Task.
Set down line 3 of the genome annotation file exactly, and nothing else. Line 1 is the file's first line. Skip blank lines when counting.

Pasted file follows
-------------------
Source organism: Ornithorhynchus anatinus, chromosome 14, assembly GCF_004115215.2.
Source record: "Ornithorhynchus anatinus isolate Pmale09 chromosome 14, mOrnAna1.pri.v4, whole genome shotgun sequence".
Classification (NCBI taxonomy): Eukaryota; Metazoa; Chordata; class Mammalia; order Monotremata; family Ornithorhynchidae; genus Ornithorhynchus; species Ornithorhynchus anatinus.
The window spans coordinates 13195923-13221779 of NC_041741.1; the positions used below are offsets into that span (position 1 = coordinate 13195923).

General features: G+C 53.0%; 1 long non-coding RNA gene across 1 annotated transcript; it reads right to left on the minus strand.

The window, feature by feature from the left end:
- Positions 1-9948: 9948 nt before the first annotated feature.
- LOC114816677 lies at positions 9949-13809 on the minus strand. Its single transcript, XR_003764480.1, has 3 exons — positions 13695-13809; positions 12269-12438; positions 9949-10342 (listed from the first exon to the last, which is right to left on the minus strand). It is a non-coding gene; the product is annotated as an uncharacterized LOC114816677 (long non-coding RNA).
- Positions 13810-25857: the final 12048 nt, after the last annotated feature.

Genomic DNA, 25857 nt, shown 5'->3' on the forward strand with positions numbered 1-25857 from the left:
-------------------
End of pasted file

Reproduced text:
Classification (NCBI taxonomy): Eukaryota; Metazoa; Chordata; class Mammalia; order Monotremata; family Ornithorhynchidae; genus Ornithorhynchus; species Ornithorhynchus anatinus.